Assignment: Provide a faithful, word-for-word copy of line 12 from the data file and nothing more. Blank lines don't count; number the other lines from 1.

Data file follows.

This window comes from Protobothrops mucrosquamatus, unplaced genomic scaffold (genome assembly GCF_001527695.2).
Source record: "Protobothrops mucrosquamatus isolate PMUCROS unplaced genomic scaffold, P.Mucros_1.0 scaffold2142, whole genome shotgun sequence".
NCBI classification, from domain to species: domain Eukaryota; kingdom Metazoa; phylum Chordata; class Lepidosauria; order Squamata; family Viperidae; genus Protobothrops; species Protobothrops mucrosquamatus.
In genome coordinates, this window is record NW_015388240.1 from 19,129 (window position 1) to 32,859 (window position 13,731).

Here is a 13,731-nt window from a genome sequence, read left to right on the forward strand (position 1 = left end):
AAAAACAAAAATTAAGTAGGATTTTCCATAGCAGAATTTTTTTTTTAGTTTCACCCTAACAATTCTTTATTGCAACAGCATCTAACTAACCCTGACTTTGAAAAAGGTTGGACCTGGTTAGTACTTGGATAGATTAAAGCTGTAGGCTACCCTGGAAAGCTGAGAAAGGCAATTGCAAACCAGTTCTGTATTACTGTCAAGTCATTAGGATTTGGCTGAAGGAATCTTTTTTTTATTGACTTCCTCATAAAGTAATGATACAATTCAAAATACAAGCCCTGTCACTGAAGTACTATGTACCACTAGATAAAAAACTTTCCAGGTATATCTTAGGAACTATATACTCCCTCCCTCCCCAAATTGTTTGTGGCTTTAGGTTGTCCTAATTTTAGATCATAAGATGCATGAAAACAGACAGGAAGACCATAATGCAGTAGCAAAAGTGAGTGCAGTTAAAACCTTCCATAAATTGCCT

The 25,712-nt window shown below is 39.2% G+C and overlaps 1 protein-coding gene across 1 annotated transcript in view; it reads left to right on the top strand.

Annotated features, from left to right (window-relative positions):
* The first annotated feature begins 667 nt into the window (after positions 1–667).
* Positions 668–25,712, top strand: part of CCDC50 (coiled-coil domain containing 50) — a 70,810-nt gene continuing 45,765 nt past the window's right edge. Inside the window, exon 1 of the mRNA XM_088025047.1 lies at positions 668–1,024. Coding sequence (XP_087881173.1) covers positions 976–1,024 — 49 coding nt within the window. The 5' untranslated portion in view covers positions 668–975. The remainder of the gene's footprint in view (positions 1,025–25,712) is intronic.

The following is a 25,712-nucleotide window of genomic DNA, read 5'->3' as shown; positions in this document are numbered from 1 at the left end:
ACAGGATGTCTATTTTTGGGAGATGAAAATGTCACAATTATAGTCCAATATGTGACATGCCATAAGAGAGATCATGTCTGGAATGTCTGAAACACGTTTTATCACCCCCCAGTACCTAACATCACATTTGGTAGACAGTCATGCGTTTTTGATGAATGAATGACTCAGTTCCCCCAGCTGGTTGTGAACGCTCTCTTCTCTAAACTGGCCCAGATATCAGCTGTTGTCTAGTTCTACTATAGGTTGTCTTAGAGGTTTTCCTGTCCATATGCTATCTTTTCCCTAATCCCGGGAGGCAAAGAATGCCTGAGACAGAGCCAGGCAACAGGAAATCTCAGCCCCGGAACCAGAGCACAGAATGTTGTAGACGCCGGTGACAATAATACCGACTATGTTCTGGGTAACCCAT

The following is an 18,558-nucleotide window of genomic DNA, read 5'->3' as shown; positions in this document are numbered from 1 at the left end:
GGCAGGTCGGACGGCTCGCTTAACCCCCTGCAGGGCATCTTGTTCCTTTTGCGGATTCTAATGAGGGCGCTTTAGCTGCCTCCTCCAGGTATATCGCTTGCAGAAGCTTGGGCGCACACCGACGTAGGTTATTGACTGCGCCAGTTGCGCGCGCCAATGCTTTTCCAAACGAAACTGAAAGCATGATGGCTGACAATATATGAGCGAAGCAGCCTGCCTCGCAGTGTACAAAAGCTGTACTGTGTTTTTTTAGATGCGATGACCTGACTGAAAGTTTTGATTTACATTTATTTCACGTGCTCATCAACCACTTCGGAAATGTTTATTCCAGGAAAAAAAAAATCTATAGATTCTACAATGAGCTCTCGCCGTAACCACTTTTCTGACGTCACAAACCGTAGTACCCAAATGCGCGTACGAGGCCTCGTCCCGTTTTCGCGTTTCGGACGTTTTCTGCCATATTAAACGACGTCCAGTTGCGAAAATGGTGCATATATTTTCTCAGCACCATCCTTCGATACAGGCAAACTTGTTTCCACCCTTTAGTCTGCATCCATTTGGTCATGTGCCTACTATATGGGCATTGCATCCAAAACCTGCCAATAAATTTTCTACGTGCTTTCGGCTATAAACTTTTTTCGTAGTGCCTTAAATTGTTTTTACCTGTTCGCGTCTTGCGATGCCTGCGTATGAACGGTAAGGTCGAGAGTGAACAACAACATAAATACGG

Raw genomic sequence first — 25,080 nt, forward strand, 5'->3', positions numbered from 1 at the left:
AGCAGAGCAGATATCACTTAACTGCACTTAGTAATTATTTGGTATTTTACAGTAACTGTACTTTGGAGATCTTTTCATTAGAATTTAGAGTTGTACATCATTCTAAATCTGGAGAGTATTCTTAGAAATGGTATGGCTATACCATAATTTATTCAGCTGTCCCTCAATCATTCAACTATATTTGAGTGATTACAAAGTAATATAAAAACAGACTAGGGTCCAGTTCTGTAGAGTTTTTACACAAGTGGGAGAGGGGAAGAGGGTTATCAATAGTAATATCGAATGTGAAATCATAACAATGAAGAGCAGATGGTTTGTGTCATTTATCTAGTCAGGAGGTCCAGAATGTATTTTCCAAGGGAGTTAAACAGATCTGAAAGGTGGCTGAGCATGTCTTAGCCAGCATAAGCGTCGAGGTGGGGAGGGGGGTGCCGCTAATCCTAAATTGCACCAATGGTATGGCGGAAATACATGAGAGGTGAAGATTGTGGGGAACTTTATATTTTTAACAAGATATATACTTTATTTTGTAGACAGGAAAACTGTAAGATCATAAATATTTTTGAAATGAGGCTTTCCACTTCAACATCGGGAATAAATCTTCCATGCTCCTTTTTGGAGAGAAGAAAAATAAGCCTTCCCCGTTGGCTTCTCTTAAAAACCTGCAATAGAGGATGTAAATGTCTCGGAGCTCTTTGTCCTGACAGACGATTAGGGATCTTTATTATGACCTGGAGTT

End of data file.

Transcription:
ACAGGATGTCTATTTTTGGGAGATGAAAATGTCACAATTATAGTCCAATATGTGACATGCCATAAGAGAGATCATGTCTGGAATGTCTGAAACACGTTTTATCACCCCCCAGTACCTAACATCACATTTGGTAGACAGTCATGCGTTTTTGATGAATGAATGACTCAGTTCCCCCAGCTGGTTGTGAACGCTCTCTTCTCTAAACTGGCCCAGATATCAGCTGTTGTCTAGTTCTACTATAGGTTGTCTTAGAGGTTTTCCTGTCCATATGCTATCTTTTCCCTAATCCCGGGAGGCAAAGAATGCCTGAGACAGAGCCAGGCAACAGGAAATCTCAGCCCCGGAACCAGAGCACAGAATGTTGTAGACGCCGGTGACAATAATACCGACTATGTTCTGGGTAACCCAT